The geographic findings in our young participants were consistent with the current literature on COVID-19 in adults, particularly with a Los Angeles County ecological study that reported higher crude rates of SARS-CoV-2 positivity among Latinx adult residents and people living below the poverty line (10). The link between neighborhood and higher infection rates has been well-established and points to structural inequalities including poor access to preventive health measures and medical care (11). Both our cohort and case–control analyses demonstrated a racial breakdown of SARS-CoV-2 infection in youth consistent with what has been previously reported in the literature (7, 13, 14).

Socioeconomic factors continue to be an important driver of the COVID-19 pandemic, highlighting inequities in our society and providing an important area for future work. There has been concern for the impact of COVID-19 on immigrant communities; however, there is little known about the association between immigration status and COVID-19 infection (12, 23). Non-English language spoken at home was used as an indicator of immigrant households and was associated with increased risk for SARS-CoV-2 infection. This has concerning implications given that households in which English is not the primary language may not have access to information about how to reduce potential exposures, enhance protection against the virus, and access vaccines.

The majority of youth tested at our medical center were 19–25 years of age, with a higher positivity rate observed in this age group, consistent with trends in COVID-19 testing (2). Older children, 12 years of age and above, behaved more like adult cohorts in terms of symptom presentation. Pediatric studies showed that children typically present with mild or asymptomatic infection, whereas adults have a wider range of symptoms, in addition to being at higher risk for disease (2, 4, 5, 26). An increasing number of symptoms at the time of testing was noted with older age in our cohort. This finding has important implications for re-opening of junior high, high schools, and universities, where transmission dynamics may be more similar to that of the general community than that observed in younger children in pre-school and elementary schools (27).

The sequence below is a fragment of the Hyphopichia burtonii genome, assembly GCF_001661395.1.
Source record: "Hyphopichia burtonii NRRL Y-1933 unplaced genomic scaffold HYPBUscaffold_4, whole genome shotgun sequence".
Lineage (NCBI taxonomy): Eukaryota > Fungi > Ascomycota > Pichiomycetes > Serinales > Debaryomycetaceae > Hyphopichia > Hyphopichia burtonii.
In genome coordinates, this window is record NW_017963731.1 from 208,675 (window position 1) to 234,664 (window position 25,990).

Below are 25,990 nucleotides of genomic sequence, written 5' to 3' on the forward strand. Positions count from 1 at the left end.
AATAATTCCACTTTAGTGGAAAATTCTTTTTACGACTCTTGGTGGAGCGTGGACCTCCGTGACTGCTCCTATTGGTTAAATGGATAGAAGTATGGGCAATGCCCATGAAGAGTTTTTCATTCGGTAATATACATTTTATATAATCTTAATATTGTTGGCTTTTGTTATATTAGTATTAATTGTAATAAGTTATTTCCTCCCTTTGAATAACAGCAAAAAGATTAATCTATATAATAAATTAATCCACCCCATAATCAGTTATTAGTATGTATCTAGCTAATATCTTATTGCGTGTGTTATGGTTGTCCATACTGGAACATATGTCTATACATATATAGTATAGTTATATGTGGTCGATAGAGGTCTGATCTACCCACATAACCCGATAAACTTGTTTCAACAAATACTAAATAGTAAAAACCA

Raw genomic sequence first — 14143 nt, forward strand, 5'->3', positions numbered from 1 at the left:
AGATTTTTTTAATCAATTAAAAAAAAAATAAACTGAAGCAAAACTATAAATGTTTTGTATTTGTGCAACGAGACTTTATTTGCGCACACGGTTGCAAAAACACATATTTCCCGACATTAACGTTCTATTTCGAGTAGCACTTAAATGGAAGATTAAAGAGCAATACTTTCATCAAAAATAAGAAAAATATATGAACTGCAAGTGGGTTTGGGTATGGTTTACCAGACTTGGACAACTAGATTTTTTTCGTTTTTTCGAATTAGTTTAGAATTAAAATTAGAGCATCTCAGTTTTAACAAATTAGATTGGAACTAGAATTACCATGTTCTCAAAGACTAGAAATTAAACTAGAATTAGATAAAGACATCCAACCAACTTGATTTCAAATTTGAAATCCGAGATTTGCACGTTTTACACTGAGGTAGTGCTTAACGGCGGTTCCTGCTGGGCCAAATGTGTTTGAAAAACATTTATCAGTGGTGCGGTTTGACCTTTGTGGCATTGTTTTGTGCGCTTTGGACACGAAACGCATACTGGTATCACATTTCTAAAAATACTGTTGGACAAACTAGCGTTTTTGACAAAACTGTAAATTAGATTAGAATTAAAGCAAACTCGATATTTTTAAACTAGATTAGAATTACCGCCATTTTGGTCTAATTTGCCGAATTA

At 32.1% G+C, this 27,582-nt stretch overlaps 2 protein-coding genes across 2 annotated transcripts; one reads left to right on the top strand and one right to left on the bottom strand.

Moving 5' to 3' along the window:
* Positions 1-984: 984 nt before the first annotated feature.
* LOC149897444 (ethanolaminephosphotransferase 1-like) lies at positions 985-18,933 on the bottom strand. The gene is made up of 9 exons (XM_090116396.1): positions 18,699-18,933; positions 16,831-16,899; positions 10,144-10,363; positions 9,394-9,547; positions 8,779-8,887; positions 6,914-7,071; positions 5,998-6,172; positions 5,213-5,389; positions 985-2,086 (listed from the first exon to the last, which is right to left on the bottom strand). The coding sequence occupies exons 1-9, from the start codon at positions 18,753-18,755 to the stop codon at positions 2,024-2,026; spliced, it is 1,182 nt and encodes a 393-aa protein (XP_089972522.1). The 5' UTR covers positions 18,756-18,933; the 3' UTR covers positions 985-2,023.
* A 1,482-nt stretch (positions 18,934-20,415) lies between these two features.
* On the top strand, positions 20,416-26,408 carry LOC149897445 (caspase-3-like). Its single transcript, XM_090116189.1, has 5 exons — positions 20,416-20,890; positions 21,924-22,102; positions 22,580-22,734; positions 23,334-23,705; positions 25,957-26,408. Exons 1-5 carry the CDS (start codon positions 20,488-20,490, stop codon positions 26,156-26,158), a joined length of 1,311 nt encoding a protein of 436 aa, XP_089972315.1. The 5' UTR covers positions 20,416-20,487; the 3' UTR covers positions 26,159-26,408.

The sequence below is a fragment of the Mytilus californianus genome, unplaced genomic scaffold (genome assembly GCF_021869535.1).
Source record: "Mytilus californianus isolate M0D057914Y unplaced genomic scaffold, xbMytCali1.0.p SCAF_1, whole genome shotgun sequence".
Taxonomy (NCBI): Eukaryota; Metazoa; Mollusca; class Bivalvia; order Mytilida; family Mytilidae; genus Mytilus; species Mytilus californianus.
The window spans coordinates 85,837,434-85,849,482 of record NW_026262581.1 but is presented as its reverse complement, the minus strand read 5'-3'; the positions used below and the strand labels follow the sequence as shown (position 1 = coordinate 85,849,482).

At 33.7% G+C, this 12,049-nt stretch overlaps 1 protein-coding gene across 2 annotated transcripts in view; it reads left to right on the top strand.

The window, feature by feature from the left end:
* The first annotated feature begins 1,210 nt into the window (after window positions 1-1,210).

For youth in our study, the patient's occupation was a predictor of positive SARS-CoV-2 results, while parental occupation was not significantly associated with infection. This likely reflects the age, socioeconomic, and racial distribution of our cohort. Youth working in essential jobs would not have been able to follow stay-at-home orders or socially distance due to their jobs. Similarly, racial minority groups are more likely to be employed in essential occupations (25). Despite concerns early in the pandemic for transmission via household pets (28), our study found that having pets at home was associated with lower risk for SARS-CoV-2 infection. Although the mechanism underlying this association is not clear and there may be concern that data are not missing at random, pets at home could be indicators of ability to comply with stay-at-home orders and social distancing rules, thus a proxy for socioeconomic status or other confounder.

We identified clinical predictors of SARS-CoV-2 infection that can be used to guide SARS-CoV-2 testing in youth. Exposure to known or suspected SARS-CoV-2 infection was predictive of SARS-CoV-2 infection in our study and has been established as a risk factor for SARS-CoV-2 infection in studies in adults (6). However, symptoms in our study were more frequently associated with SARS-CoV-2 infection than in prior reports. In one large study of pediatric patients, only fever and chills were predictive of a positive test (4). This study, however, was limited to patients tested due to symptoms or exposure to SARS-CoV-2. Our study, conversely, included youth who were tested for any reason, including asymptomatic surveillance. Consequently, a large proportion of asymptomatic youth were included, which contributed to the likelihood of symptoms being associated with positive results. In this sense, our study captured a population that was more similar to the general population of youth with low prevalence of symptomatic COVID-19, rendering our results more generalizable (13). Our findings suggest that symptom-driven testing may be appropriate in youth.